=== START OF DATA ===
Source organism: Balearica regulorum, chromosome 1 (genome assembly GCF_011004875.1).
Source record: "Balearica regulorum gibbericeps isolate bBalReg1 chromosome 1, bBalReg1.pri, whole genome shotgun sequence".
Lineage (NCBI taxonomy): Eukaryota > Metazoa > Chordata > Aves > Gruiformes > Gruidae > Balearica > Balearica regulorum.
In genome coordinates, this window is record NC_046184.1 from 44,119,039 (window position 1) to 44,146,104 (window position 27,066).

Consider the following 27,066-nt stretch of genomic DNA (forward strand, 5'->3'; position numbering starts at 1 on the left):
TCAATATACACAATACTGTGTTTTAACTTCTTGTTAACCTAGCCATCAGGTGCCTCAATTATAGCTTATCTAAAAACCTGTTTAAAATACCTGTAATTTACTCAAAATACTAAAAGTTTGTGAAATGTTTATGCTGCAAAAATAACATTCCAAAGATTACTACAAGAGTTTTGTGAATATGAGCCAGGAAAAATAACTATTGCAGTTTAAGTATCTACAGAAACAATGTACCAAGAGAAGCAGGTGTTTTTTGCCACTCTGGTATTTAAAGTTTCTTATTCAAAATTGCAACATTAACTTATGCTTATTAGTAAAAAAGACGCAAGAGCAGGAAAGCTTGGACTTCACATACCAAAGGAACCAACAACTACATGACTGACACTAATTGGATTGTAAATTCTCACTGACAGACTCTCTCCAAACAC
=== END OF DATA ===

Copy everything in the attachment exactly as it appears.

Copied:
Source organism: Balearica regulorum, chromosome 1 (genome assembly GCF_011004875.1).
Source record: "Balearica regulorum gibbericeps isolate bBalReg1 chromosome 1, bBalReg1.pri, whole genome shotgun sequence".
Lineage (NCBI taxonomy): Eukaryota > Metazoa > Chordata > Aves > Gruiformes > Gruidae > Balearica > Balearica regulorum.
In genome coordinates, this window is record NC_046184.1 from 44,119,039 (window position 1) to 44,146,104 (window position 27,066).

Consider the following 27,066-nt stretch of genomic DNA (forward strand, 5'->3'; position numbering starts at 1 on the left):
TCAATATACACAATACTGTGTTTTAACTTCTTGTTAACCTAGCCATCAGGTGCCTCAATTATAGCTTATCTAAAAACCTGTTTAAAATACCTGTAATTTACTCAAAATACTAAAAGTTTGTGAAATGTTTATGCTGCAAAAATAACATTCCAAAGATTACTACAAGAGTTTTGTGAATATGAGCCAGGAAAAATAACTATTGCAGTTTAAGTATCTACAGAAACAATGTACCAAGAGAAGCAGGTGTTTTTTGCCACTCTGGTATTTAAAGTTTCTTATTCAAAATTGCAACATTAACTTATGCTTATTAGTAAAAAAGACGCAAGAGCAGGAAAGCTTGGACTTCACATACCAAAGGAACCAACAACTACATGACTGACACTAATTGGATTGTAAATTCTCACTGACAGACTCTCTCCAAACAC